SEJONG, Jan. 10 (Yonhap) -- President Park Geun-hye Friday said she is seeking progress this year in talks for a free trade deal with China as well as South Korea's full membership in a 12-nation regional free trade bloc to help boost its export-driven economy struggling with the global economic slump.
"This year we plan to work to make substantial progress in negotiating free-trade agreements with China, Indonesia and Vietnam," Park said in an interview with Bloomberg. "We also hope to be able to smoothly move forward with our consultations with the TPP members so we can actually realize Korea's formal participation in the TPP."
The Trans-Pacific Partnership (TPP) is a key part of Washington's efforts to boost its economic presence and growth in the Asia-Pacific region, and is also seen as a U.S. counter to rising China.
South Korea expressed its interest in joining the TPP negotiations on Nov. 29. It has already held bilateral talks with Australia and Canada to check conditions for joining the talks. The negotiations currently involve 12 countries, including Brunei, Japan, New Zealand and Vietnam.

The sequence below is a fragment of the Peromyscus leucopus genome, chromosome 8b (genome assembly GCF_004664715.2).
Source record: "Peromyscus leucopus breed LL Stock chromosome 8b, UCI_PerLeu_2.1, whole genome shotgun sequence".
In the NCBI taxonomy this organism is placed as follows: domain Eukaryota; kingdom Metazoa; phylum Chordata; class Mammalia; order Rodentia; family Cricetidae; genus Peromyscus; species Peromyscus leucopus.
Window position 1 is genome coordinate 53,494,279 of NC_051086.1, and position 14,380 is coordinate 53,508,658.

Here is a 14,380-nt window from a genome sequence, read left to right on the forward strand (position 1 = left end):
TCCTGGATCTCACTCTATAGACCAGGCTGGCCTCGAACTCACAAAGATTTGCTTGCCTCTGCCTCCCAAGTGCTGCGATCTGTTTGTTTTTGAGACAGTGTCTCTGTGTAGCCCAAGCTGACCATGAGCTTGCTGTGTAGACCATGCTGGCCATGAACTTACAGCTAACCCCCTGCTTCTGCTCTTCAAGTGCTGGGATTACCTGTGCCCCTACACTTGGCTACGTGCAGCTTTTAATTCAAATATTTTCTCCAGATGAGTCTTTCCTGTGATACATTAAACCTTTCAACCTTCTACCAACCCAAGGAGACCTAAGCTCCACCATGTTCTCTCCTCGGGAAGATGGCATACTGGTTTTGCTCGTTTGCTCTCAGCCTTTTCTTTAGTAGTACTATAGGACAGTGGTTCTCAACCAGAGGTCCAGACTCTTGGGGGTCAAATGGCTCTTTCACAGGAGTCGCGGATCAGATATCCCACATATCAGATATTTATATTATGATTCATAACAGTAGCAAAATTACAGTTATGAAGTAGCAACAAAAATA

South Korea plans to hold a series of preliminary bilateral talks on joining the ongoing negotiations for the U.S.-led regional trade deal, a spokesman for the Ministry of Trade, Industry and Energy said earlier in the day.
Choi Kyong-lim, deputy trade minister, will embark on a four-nation trip on Monday to the United States, Mexico, Chile and Peru, in that order, the spokesman said.
Assistant Trade Minister Woo Tae-hee will also visit Malaysia and Singapore from Jan. 21 to hold bilateral talks on South Korea's participation in TPP negotiations.
Park also told Bloomberg that she did not think the Bank of Korea will directly interfere in the rising won's value, which weakens the competitiveness of South Korean products abroad.
"Taking direct measures is something we ruled out," she said.
According to a transcript of the interview released by the presidential office Cheong Wa Dae, Park said, however, "We need to make efforts to overcome these difficulties in an indirect manner in consideration of our competitiveness in exports and other things."
South Korea's currency, the won, recently reached a five-year high amid the U.S. and Japanese governments resorting to quantitative easing to help revive their sagging economies.
Park meant the South Korean government has not ruled out the possibility of conducting a "smoothing operation" to curve a sharp rise in the won's value, although Seoul has no intention of manipulating the currency market, a senior aid to Park said.
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